British Airways to cut up to 12,000 jobs as passenger demand will take ‘several years’ to recover

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British Airways will cut up to 12,000 jobs as the airline’s owner warned the coronavirus recovery will take “several years.”

BA parent International Consolidated Airlines Group IAG, -1.00% (IAG) said it had launched a restructuring and redundancy program due to the impact of the pandemic and the expectation that the “recovery of passenger demand to 2019 levels will take several years.”

In a letter to staff Alex Cruz, chairman and chief executive of British Airways wrote: “In the last few weeks, the outlook for the aviation industry has worsened further and we must take action now.”

The warning could come as major blow to U.S. airlines and carriers around the world, desperately hoping for a return to normality.

The global aviation industry has come to a near-standstill in recent months as countries around the world have implemented lockdown measures and travel restrictions. BA boss Alex Cruz wrote to the airline’s 45,000 workers in March in a note titled ‘survival of British Airways,” highlighting the severity of the current situation.

The airline suspended 22,626 employees earlier this month, making use of the U.K. government scheme offering to pay up to 80% of the wages of staff unable to work due to the virus.

But Cruz wrote on Tuesday: “There is no Government bailout standing by for BA and we cannot expect the taxpayer to offset salaries indefinitely. Any money we borrow now will only be short-term and will not address the longer-term challenges we will face.”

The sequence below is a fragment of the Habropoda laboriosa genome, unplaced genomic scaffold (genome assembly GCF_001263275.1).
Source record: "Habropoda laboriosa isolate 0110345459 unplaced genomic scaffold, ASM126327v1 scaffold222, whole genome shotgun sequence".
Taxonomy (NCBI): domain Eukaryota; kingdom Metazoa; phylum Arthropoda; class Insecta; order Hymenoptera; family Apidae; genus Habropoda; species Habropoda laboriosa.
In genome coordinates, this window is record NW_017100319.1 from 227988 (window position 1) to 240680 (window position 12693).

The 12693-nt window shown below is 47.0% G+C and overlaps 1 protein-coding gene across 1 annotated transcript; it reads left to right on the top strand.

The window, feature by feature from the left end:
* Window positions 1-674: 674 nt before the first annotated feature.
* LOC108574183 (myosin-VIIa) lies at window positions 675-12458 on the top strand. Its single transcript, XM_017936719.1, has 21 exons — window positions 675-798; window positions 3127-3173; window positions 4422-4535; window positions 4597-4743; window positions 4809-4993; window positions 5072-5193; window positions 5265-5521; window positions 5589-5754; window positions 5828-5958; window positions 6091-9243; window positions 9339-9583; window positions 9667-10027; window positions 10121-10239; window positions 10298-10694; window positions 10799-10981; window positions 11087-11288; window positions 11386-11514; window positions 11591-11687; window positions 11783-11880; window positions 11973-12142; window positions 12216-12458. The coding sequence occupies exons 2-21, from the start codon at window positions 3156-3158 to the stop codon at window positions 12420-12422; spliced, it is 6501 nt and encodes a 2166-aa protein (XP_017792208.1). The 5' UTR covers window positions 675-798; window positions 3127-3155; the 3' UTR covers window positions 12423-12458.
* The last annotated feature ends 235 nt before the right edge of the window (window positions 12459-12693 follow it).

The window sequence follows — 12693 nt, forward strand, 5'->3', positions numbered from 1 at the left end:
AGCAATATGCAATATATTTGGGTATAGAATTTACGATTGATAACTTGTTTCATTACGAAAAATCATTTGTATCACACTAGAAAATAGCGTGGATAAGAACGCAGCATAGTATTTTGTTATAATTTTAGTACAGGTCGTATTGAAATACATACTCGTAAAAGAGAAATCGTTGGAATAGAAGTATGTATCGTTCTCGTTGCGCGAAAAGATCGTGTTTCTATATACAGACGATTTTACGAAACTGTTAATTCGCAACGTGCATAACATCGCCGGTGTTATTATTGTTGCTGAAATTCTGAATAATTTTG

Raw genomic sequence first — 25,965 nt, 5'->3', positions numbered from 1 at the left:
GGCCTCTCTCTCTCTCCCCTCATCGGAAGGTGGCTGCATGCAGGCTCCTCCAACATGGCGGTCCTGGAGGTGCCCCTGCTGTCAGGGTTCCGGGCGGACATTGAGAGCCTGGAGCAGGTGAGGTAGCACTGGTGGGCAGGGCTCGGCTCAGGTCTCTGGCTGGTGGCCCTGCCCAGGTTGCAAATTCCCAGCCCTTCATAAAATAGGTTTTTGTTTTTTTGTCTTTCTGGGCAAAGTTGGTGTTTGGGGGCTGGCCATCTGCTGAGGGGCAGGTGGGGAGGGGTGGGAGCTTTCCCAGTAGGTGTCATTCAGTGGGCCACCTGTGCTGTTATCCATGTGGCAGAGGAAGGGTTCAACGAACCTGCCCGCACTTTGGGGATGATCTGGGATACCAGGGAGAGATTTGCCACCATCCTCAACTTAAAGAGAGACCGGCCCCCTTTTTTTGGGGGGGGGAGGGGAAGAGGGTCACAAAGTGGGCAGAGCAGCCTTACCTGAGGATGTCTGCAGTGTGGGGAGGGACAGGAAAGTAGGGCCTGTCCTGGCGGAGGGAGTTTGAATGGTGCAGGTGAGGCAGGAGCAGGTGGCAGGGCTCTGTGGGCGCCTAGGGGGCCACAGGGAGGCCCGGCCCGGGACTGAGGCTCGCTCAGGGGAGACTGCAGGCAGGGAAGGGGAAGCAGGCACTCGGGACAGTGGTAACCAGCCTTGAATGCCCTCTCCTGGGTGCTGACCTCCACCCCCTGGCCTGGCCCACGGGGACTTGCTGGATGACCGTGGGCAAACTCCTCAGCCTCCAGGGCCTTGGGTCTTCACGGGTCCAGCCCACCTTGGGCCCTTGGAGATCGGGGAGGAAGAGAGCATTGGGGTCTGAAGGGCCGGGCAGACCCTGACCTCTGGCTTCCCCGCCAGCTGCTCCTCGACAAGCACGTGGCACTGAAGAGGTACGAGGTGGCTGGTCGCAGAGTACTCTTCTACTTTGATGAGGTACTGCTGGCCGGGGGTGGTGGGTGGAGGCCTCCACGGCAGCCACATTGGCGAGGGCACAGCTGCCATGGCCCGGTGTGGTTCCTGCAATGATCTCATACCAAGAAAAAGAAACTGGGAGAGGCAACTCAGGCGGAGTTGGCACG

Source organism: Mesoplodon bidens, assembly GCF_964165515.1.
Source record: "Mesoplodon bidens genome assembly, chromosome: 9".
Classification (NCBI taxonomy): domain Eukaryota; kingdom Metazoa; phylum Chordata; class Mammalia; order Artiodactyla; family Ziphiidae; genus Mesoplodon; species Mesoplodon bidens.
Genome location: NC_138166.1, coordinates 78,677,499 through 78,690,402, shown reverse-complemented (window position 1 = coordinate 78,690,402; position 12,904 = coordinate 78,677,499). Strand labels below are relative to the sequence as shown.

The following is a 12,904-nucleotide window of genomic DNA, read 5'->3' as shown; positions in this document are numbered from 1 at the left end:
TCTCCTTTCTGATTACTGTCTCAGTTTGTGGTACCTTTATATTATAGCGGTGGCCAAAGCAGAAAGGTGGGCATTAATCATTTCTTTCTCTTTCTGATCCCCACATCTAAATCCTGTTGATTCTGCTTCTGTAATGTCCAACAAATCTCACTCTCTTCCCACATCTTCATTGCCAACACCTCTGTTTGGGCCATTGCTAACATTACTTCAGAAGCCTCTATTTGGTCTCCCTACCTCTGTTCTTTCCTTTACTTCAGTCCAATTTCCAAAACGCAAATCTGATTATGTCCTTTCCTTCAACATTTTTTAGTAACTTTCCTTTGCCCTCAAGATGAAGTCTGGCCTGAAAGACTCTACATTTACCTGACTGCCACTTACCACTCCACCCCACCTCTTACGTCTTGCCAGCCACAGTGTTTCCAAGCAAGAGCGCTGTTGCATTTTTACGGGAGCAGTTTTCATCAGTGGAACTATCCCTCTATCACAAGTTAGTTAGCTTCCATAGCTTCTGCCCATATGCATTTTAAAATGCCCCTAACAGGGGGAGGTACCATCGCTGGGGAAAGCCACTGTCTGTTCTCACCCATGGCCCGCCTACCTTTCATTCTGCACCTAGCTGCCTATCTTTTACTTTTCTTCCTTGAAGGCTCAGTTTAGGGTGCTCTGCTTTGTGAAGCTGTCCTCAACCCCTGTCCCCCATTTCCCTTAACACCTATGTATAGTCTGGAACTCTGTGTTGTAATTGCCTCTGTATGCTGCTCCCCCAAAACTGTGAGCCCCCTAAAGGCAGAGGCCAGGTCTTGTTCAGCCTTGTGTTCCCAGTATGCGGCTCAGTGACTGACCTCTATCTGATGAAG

IAG said on Tuesday that up to 12,000 workers could now permanently lose their jobs, subject to consultations with trade unions. The announcement was made after the London close. IAG stock has fallen 65% so far in 2020.

The biggest U.S. airlines reached a deal with the federal government earlier this month for financial aid to prevent layoffs in the industry. The government’s $2.2 trillion economic relief package included $25 billion to allow airlines to keep paying salaries in the coming months. United Airlines UAL, +11.52%, Delta Air Lines DAL, +10.26% , American Airlines AAL, +14.35% and Southwest Airlines LUV, +3.32% were among those who agreed to receive aid.

Global airline losses from the pandemic climbed to an estimated $314 billion earlier this month, according to trade body the International Air Transport Association.

IAG’s redundancy announcement came alongside first quarter results, in which revenue fell 13% to €4.6 billion and passenger traffic declined by 15%. The company, which also owns Aer Lingus and Iberia, reported an operating loss of €535 million compared to a profit of €135 million last year. The group said its performance in the first two months of the year was similar to that of 2019 but all of the operating result reduction came in March.

Originally Published on MarketWatch

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